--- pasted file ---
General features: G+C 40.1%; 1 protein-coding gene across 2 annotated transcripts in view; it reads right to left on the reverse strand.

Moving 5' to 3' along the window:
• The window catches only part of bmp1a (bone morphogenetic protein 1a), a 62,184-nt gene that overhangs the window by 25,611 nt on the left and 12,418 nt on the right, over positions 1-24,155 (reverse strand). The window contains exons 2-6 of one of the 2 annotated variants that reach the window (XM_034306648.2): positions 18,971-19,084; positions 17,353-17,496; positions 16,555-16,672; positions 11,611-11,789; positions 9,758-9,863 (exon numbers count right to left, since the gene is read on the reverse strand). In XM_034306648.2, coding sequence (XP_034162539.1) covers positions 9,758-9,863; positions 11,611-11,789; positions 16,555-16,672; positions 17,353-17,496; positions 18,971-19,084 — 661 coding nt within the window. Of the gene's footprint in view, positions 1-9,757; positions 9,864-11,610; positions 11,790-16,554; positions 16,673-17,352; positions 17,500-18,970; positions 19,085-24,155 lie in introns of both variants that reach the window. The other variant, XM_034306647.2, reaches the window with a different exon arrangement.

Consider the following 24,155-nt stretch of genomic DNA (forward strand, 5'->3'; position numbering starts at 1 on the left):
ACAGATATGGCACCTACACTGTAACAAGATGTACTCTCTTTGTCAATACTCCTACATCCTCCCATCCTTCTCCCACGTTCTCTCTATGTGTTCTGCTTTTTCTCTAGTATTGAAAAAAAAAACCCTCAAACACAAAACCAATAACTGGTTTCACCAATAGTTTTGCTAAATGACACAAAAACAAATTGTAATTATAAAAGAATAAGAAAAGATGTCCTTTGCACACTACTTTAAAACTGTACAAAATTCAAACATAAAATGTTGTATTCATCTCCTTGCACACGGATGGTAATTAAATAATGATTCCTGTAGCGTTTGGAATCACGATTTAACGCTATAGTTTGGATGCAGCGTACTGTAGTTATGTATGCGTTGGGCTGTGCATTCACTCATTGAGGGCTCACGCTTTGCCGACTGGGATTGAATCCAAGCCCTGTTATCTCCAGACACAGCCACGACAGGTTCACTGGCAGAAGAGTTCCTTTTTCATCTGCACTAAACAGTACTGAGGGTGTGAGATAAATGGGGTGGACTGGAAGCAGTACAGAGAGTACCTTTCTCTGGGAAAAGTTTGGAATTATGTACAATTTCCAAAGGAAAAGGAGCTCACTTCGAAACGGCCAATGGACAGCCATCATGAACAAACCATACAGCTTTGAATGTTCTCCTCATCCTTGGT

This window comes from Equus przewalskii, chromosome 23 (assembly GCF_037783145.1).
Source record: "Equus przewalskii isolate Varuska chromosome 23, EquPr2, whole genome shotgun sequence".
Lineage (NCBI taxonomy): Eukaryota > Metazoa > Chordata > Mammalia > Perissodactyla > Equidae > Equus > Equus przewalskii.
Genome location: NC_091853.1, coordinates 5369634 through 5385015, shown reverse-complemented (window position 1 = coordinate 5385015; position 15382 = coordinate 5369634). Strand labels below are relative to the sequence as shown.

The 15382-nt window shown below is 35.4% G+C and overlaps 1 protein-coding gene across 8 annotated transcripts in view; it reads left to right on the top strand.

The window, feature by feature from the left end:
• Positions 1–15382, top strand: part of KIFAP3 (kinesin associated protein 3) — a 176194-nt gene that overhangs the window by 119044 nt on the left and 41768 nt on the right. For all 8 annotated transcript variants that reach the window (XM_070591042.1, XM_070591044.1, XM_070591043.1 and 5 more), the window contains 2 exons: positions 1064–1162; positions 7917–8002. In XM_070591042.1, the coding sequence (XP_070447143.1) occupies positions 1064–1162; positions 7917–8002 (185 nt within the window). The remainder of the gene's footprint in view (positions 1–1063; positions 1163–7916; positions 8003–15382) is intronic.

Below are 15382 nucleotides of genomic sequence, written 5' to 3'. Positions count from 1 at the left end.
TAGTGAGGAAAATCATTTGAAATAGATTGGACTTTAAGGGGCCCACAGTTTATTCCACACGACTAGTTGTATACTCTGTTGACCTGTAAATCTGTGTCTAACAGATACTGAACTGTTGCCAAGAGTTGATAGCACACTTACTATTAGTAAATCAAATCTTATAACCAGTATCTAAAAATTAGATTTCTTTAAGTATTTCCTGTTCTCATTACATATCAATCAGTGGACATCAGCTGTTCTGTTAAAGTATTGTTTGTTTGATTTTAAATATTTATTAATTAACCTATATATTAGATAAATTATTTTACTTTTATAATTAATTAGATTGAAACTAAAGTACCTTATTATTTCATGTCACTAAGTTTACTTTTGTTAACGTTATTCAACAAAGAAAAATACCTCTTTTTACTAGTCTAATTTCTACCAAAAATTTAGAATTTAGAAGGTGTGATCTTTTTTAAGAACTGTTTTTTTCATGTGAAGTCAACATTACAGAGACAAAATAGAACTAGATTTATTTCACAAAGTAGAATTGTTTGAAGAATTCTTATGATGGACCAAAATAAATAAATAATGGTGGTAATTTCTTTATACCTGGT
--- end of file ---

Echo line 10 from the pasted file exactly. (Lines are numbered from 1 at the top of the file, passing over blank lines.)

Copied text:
The 15382-nt window shown below is 35.4% G+C and overlaps 1 protein-coding gene across 8 annotated transcripts in view; it reads left to right on the top strand.